Now, if you’re blessed with an unlimited budget, unbelievable luck or a boundless imagination, maybe you can be the one-in-a-million shooter to come up with something “fresh.” Personally, I’d love to hire a big cherry picker and shoot straight down on The Bean with a wide-angle lens. But the equipment rental and permit problems would make that far too expensive a proposition for me or any of my current clients. I also wouldn’t mind being the guy lucky enough to shoot The Bean during a special lighting occurrence, with a rainbow soaring over it or a spectacular sunset behind it. Or, I’d love to be gifted with a flash of inspiration or an eye so original that I could come up with something that the legions of shooters before me overlooked. Alas, barring divine intervention, that’s not in my cards either.


A midday view showing the icon in its surroundings.

So what do I do when faced with such an icon? I give it the 360-degree treatment, which is to say, I simply work it to death! That’s right, when talent leaves you short, your budget is limited and luck is in short supply, there’s always hard work and shoe leather.

Following is my checklist for working an icon. Try to apply it the next time you’re facing a well-known symbol to see if you can spruce up the freshness of your photographs.

Time Of Day. Never be satisfied with shooting your icon once. Most have placement that favors morning, say, over afternoon, but even if you’ve done it once in the “right” light, go back at least twice.


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The Bean is so highly reflective that there only are several times of day to shoot, but I found that twilight, that 30 to 45 minutes after sunset, gave me my most interesting results, and the rich blue of the sky (that makes up so much of any shot of the round, highly polished structure) looked better than the daylight sky. The warm lights of the skyline reflected in that surface also looked good.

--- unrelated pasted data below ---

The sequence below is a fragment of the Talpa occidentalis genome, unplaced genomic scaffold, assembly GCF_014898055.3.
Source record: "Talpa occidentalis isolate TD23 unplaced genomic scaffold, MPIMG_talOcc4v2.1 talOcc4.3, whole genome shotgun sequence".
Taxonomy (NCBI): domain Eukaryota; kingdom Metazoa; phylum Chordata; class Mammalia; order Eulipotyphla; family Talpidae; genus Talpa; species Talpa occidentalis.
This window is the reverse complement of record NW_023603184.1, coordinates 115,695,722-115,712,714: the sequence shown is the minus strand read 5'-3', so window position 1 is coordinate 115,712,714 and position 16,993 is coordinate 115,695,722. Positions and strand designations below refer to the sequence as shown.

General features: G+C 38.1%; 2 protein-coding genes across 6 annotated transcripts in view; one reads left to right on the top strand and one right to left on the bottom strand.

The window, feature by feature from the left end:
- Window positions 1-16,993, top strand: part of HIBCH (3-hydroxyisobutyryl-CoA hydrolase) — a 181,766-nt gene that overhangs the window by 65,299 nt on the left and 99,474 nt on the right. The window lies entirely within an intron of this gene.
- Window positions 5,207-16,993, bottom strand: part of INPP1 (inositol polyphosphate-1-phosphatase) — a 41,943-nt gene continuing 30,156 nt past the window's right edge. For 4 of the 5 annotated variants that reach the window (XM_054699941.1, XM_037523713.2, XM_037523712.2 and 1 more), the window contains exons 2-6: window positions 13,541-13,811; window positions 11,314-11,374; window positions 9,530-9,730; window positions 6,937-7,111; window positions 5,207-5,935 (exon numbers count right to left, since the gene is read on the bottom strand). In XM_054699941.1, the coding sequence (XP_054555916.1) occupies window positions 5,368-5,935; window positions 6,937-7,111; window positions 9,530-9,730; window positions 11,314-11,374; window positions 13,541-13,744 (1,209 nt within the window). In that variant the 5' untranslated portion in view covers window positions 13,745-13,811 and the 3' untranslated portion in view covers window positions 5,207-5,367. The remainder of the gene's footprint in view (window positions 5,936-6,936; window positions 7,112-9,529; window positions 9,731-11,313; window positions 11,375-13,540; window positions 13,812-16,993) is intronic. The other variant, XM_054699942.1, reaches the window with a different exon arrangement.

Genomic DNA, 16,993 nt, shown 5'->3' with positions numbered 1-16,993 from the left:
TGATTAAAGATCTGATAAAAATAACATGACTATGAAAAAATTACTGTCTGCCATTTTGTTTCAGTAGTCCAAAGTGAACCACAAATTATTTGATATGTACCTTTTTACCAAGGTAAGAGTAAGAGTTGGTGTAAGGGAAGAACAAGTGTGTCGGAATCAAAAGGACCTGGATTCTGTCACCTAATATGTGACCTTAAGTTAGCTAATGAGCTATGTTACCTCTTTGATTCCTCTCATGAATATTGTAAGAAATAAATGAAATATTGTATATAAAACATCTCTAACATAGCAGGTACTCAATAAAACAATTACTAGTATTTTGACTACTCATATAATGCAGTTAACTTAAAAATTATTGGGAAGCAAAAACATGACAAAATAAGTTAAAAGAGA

Weather Conditions. If you happen to be around when there’s an unusual weather condition, say, fog, a driving snowstorm, pouring rain or howling wind, don’t miss going out to shoot your icon in these special circumstances. That’s why, when I hear the weather might be turning bad, I hope it turns really bad because those extreme conditions provide a rare view of your icon. Mildly bad weather, on the other hand, a little haze or a nondescript sky, usually won’t give you the drama you need to make a striking shot.

Just Shoot A Part Of The Icon. Some icons are so, well, iconic that all you need is a part of them for your viewer to infer the whole. So, if you can find a great little café scene with one tower of Tower Bridge soaring in the background, you’ve placed your shot in London. In the case of The Bean, I came in close with a tele-zoom and shot the reflection of the Chicago skyline in just a part of the sculpture’s shiny surface.


Using the icon as a backdrop for prom kids having fun.